Attorneys & Professionals
On March 27, 2020, President Trump signed into law the Coronavirus Aid, Relief, and Economic Security Act (CARES Act)—summarized in a previous alert—which amends and expands the U.S. Small Business Administration’s (SBA) flagship 7(a) Loan Program to create the Paycheck Protection Program (PPP). Congress has committed $349 billion in emergency funding to the PPP in order to assist certain eligible borrowers adversely impacted by the COVID-19 pandemic cover their near-term operating expenses, while also providing a strong incentive for employers to retain employees during the crisis. Under the PPP, the SBA will guarantee 100% of covered loans made by participating lenders to eligible borrowers and will permit loan forgiveness up to 100%, subject to certain employment and compensation conditions.
On March 31, 2020, the SBA and the Treasury Department released initial guidance (the Initial Guidance) and on April 2, 2020, the interim final rule (the Interim Final Rule) on the PPP, both providing further key details regarding how the SBA plans to administer the loan program. Given the fluid nature of these developments, lenders are strongly encouraged to seek advice from their legal adviser before participating in the PPP program.
This alert provides a brief overview of the PPP and answers certain preliminary questions to help guide lenders contemplating whether participation is appropriate.
- Eligible Borrowers: Businesses, nonprofit organizations, veterans’ organizations and tribal businesses with up to 500 employees or, if applicable, the SBA-size standard for the business’ industry. Employee count includes those employed on a full-time, part-time or other basis. PPP also extends eligibility to individuals who operate under a sole proprietorship, as an independent contractor and certain self-employed individuals. Relaxed eligibility requirements for businesses in certain industries, including the hospitality and food service industries.
- Maximum Covered Loan Amount: $10 million cap, determined by a formula generally based on the borrower’s previous year’s payroll costs.
- Covered Period: PPP loans are available to eligible borrowers who qualify retroactively from February 15, 2020 through June 30, 2020.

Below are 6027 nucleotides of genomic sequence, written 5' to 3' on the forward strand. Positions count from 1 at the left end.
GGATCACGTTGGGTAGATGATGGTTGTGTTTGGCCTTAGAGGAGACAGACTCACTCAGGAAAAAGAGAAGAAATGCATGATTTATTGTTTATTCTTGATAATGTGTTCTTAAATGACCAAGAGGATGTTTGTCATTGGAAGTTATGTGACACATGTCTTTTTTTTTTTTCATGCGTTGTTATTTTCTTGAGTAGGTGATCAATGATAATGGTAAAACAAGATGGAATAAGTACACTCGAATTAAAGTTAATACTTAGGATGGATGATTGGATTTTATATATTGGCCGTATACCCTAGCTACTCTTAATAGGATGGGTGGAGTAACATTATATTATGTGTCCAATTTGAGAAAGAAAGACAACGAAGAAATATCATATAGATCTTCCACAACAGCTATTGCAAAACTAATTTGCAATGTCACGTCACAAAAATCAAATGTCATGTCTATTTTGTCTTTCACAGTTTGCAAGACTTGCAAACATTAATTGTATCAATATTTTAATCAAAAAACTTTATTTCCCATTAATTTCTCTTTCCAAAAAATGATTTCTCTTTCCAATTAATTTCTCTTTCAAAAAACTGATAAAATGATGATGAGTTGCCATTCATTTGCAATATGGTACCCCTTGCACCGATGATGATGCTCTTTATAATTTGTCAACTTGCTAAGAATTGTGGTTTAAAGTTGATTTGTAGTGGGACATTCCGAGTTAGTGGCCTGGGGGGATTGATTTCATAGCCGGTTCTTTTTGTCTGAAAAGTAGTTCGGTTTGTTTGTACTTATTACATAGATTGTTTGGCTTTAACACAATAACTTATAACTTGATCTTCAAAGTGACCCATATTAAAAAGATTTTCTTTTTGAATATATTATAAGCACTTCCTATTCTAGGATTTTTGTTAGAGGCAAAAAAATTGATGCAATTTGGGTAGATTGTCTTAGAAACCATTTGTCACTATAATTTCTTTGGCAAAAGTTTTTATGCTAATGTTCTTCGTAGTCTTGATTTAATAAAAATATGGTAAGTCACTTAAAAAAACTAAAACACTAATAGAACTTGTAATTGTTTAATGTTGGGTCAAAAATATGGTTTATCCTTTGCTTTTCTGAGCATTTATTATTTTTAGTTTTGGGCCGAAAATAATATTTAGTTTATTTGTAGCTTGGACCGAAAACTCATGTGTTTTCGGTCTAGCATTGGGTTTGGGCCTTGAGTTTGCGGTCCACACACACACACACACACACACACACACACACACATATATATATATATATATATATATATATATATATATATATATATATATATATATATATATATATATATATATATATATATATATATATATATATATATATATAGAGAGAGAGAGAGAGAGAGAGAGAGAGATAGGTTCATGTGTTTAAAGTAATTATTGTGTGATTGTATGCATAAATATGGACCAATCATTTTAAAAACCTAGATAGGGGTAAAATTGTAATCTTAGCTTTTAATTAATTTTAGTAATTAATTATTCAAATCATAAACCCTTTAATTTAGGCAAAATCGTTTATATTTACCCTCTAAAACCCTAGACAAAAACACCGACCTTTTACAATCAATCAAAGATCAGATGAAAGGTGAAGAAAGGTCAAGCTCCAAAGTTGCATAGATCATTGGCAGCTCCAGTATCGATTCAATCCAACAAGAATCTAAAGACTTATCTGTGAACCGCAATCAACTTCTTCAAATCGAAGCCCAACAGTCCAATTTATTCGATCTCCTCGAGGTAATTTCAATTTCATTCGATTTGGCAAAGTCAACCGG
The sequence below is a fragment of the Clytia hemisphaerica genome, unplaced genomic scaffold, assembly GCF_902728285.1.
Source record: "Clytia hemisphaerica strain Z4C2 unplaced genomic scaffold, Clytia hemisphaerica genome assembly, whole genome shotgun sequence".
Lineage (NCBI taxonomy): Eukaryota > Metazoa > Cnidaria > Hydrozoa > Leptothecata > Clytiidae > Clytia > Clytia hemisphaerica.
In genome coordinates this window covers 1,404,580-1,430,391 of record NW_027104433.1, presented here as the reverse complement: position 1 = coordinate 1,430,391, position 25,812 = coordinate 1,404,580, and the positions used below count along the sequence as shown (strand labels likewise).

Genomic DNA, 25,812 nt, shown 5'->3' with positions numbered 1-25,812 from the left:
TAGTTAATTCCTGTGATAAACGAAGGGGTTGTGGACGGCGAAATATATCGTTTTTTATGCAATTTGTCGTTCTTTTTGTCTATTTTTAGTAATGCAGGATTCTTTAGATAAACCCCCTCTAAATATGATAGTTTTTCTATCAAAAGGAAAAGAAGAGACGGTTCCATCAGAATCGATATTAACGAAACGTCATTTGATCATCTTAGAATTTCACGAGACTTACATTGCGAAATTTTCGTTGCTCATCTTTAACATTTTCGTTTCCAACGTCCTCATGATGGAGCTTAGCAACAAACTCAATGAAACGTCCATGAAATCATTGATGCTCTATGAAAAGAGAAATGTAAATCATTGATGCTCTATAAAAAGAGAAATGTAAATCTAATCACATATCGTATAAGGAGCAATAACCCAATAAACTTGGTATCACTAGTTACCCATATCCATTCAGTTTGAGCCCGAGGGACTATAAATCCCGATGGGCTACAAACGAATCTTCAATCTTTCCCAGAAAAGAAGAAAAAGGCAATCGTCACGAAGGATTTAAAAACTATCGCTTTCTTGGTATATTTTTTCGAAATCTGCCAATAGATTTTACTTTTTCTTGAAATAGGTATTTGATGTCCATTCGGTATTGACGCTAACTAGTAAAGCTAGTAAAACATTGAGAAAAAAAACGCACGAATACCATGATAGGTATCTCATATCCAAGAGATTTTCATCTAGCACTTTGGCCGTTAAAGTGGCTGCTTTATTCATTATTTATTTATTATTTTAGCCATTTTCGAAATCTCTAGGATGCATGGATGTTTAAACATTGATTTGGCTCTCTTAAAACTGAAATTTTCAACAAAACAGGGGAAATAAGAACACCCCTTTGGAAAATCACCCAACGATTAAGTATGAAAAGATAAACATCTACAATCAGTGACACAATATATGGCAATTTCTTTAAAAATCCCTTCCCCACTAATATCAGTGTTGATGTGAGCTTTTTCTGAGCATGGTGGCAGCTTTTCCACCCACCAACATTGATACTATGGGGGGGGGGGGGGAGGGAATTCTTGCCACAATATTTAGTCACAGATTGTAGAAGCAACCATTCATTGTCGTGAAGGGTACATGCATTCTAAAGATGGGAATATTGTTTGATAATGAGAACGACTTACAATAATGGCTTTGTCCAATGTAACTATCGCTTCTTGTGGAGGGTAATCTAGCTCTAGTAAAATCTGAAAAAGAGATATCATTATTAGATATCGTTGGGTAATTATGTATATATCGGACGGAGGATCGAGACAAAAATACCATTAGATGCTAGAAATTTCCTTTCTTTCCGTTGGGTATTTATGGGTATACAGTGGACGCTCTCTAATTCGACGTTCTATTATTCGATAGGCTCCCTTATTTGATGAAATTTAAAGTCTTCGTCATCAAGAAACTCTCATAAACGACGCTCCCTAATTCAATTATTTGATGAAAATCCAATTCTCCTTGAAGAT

- Permitted Loan Uses: Generally, a borrower can use the PPP funds to cover: (a) payroll costs; (b) costs related to the continuation of group health care benefits; (c) employee salaries; (d) mortgage interest payments; (e) rent; (f) utilities; and (g) interest on any other debt obligations that were incurred before the covered period. Per the interim final rule, at least 75% of the PPP funds must be used for payroll costs.
For a more comprehensive analysis of the PPP’s borrowing requirements, please see our previous alert.
Who Is Eligible To Lend Under the PPP?
Initially, PPP loans will be disbursed through the existing network of SBA-certified lenders that participate in the SBA’s 7(a) Loan Program. These lenders will be given delegated authority to quickly process PPP loans. In addition, all federally insured depository institutions, federally insured credit unions and Farm Credit Systems institution are eligible to participate.
A broad set of additional regulated lenders, approved by the SBA and the Secretary of the Treasury, will be permitted to enroll in the SBA’s 7(a) Loan Program and make PPP loans as well. The SBA has established a streamlined application process to quickly facilitate the approval of new lenders. New lenders will need to submit their application to DelegatedAuthority@sba.gov to apply with the SBA.
When May Lenders Begin Making PPP Loans?
Existing SBA-certified lenders can begin to process loan applications for small businesses and sole proprietorships on April 3, 2020 and for independent contractors and self-employed individuals on April 10, 2020. New lenders will be permitted to make PPP loans as soon as they are approved and enrolled in the SBA’s 7(a) Loan Program.
What Are The Basic Loan Terms?
- General: All loan terms will be the same for every borrower, regardless of the lender.
- Interest Rate: Fixed rate of 1%.
- Maturity: Two years, with no prepayment penalties or fees.
Are PPP Loans Subject To SBA Guarantee Fees?
No, the SBA will waive all guaranty fees, including upfront and annual servicing fees, with respect to PPP loans.
Will Lenders Receive Fees For Making PPP Loans?
Yes, the SBA will pay processing fees to lenders within five days after the disbursement of the covered loan. Fees will be calculated at the following rates, based on the balance of the financing outstanding at the time of final disbursement: